the rights privileges, and opportunities governed by customary laws and statutes are lagely inaccessible to women in real terms. It is pertinent to note that the struggle for the rights of women is a positive one which recognizes the quality of women’s contribution in every aspect of the community. In pre-colonial Nigeria, many women gained socio-political and economic prominence either through achievement or as reward as they become more involed in trade. Opportunity existed for women to take leadership roles in poliitcs, religion, social and economic life.
The League of Democratic Women Publication (1999:31) as cited in Ogbaji (2010:3) notes that “women constitute the large proportion of the 68% of the population that is illiterate in Nigeria”. Fatile, et. al (2012), quoting the Nigerian Population Commission (NPC) (2011), notes that “women constitute about 56% of the total population, despite this fact, they are discriminated against in the decision-making of governance”. Afolabi, et al (2003), and Agbalajobi (2010), comment that, “while the Beijing Platform for Action seeks 30 percent share of decision-making positions for women, only 16 countries attained this objectives in the 1990’s”. Afolabi, et al (2003), and Agbalajobi (2010), further stated, “ the data compiled by the United Nations Economic Commission for Africa (UNECA), indicates that four countries that came closest to achieving 30 percent women decision makers in 1997 were Seychelles (27 percent), South Africa (25 percent), Mozambique (25 percent), and Eritrea (21 percent), but 36 countries had less than 10 percent female representation in government.Recently,South Africa has increased women representation to 27 percent, Uganda and Rwanda have 25 percent and 28.8 percent respectively.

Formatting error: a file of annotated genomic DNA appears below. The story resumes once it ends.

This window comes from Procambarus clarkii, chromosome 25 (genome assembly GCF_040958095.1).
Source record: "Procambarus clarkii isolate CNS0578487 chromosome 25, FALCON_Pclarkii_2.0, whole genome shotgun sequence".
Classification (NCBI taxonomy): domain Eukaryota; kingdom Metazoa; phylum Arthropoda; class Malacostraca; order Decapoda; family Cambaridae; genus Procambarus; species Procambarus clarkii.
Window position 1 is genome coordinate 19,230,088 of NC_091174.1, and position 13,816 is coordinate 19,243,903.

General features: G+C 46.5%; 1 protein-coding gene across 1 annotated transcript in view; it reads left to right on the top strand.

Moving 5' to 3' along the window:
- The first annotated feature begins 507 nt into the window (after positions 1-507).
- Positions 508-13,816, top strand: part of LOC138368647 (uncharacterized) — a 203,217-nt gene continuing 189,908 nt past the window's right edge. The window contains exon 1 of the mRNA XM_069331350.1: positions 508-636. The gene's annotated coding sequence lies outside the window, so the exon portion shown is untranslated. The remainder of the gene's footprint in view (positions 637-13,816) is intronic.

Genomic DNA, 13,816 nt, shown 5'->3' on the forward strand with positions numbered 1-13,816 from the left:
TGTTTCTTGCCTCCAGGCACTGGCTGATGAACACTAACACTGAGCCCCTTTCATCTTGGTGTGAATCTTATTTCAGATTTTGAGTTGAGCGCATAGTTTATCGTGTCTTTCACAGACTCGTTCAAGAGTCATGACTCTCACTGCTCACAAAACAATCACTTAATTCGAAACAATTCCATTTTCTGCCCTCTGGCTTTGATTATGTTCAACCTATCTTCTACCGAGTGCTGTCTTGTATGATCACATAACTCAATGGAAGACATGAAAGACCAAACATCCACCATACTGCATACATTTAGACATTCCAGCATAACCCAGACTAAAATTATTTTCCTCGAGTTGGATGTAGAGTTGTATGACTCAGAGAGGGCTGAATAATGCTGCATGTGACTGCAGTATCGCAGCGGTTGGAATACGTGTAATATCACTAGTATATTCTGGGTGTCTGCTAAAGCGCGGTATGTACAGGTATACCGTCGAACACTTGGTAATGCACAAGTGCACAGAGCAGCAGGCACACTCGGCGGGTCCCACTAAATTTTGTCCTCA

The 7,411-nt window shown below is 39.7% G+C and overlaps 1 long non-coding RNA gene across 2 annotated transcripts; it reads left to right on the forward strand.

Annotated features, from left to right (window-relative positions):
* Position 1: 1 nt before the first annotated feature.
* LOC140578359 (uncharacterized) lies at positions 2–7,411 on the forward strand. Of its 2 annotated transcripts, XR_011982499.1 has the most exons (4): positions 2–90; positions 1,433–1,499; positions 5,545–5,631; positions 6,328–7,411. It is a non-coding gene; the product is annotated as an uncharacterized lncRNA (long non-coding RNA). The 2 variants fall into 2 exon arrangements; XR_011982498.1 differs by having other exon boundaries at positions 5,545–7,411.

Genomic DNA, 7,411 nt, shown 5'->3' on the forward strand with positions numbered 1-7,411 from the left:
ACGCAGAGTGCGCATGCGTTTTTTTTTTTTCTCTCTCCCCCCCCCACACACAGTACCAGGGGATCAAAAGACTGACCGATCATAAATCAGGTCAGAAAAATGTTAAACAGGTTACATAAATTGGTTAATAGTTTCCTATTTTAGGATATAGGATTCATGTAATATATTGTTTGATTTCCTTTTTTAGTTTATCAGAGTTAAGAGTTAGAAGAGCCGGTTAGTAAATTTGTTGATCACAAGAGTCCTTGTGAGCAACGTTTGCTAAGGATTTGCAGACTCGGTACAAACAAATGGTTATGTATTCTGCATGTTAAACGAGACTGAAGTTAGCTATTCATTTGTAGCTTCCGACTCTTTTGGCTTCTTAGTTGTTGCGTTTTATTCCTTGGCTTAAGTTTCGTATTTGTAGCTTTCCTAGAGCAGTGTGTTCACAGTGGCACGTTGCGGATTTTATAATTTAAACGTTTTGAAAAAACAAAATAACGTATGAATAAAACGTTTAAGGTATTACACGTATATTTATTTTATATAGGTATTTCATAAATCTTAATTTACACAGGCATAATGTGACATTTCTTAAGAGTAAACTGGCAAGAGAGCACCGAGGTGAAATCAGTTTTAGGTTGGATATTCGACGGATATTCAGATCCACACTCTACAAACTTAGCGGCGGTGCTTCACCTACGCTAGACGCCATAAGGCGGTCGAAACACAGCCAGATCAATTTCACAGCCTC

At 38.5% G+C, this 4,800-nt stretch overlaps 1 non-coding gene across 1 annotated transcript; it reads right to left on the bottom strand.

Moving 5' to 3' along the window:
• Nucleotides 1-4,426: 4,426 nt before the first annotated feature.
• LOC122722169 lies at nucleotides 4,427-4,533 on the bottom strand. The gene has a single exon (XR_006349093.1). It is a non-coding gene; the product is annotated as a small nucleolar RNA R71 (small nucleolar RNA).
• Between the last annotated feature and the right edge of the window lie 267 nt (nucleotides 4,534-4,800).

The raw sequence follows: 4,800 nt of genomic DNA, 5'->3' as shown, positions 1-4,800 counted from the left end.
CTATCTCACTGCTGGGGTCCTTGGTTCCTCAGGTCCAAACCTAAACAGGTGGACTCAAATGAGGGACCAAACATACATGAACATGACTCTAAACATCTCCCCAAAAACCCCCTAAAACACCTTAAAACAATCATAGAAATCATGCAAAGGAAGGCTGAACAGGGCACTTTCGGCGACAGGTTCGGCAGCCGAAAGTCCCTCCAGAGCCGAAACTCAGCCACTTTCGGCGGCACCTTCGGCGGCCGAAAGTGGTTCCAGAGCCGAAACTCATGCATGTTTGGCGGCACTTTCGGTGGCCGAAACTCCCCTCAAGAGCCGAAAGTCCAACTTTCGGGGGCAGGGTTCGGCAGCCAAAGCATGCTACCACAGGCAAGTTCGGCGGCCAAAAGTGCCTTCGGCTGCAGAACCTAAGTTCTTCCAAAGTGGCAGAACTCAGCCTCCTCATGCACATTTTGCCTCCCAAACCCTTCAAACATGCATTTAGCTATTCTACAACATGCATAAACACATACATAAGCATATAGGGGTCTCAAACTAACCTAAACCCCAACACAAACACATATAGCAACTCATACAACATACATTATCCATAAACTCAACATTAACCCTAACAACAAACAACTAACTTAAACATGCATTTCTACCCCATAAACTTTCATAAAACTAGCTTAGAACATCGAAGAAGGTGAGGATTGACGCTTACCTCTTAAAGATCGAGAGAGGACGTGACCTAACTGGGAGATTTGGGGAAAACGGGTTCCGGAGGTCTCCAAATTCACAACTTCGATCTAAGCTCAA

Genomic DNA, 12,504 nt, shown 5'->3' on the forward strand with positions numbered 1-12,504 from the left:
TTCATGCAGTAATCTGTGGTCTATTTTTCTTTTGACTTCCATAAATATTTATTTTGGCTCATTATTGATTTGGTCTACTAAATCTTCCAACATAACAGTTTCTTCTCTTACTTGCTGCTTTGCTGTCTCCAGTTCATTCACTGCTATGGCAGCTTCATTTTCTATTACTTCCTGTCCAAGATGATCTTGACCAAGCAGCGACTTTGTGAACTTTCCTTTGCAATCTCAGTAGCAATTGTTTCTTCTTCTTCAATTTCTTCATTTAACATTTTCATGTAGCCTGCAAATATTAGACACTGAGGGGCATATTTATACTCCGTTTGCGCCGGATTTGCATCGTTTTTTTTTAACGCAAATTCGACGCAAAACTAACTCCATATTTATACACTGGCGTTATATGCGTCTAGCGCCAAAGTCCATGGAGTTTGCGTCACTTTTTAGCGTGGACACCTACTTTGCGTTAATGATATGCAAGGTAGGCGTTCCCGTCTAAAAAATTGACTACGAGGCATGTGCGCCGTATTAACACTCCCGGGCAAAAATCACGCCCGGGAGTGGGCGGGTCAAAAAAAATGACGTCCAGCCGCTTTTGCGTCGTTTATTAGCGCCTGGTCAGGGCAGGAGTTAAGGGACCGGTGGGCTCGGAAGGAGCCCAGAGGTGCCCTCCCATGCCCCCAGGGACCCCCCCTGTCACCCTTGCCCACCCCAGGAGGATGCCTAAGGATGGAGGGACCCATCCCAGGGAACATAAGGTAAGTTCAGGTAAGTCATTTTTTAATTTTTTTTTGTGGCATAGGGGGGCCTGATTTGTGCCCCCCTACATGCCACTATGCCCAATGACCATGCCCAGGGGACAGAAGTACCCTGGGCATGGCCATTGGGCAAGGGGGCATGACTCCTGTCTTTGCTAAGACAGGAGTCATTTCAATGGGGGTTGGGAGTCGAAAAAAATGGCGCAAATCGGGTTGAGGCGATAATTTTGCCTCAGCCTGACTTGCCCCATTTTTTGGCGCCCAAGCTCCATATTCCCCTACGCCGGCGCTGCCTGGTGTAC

Similarly, as Albright, the Chairman, National Democratic Institute (NDI) (2010) observes: “every country deserves to have the best possible leader and that means that women have to be given a chance to compete if they’re never allowed to compete in decision-making of governance then the countries are really robbing themselves of a great deal of talent”. Similarly, Babatunde (2011), calling for Stronger Action to Eliminate Violence against Women says “we continue to believe that when women are healthy and educated, and can live free from violence and discrimination, they can participate fully in society and accelerate progress on all front”.
As Ogbaji (2010:2), further observes “in pre-colonial Nigeria, many women gained socio-political and economic prominence either through achievement or as reward as they became more invoved in trade. Opportunities existed for women to take leadership roles in politics, religion, social and economic life”. Awe (1992:61), cited examples of women leaders of that era like Queen Amina of Zauzzau, Idia of Benin, Moremi of Ife, Kambasa of Boni, to mention but a few, who broke out of the mold to participate in decision-making realm of their States”. Similarly, Adedotun (2010:10) has observed that, Nigeria has a rich history of such women when they asserted that:
before the advent of British colonisation, Nigerian women had access to governance and played prominent roles in decision-making in the Nigerian society. This was witnessed during the invasion of Ife and Igalaland; many women activists such as Princess Inikpi of Igalaland and Moremi of Ife sacrificed their lives to save the people from further carnage. In Hausa land, Queen Amina of Zazzau, a renowned military and political leader was reputed to have personally led her army to the battlefield and succeeded in saving her people from extermination. Queen Kambasa of the Ijo and Queen Owari of Ilesa were said to possess the same attributes. In Yorubaland, Madam Tinubu, who later became the Iyalode of Egba and Iyalode Efunsetan of Ibadan made history because they were able to assert themselves and had their voices heard. After the Second World War, Lady Oyinkan Abayomi founded the women’s party and campaigned for the expansion of opportunities for women. In 1929, Margaret Ekpo, a prominent civil rights activist, led the famous ‘Aba women riot’… fighting injustices against women. The riots were a testimony to the political vigour of women as well as women’s capacity to mobilize.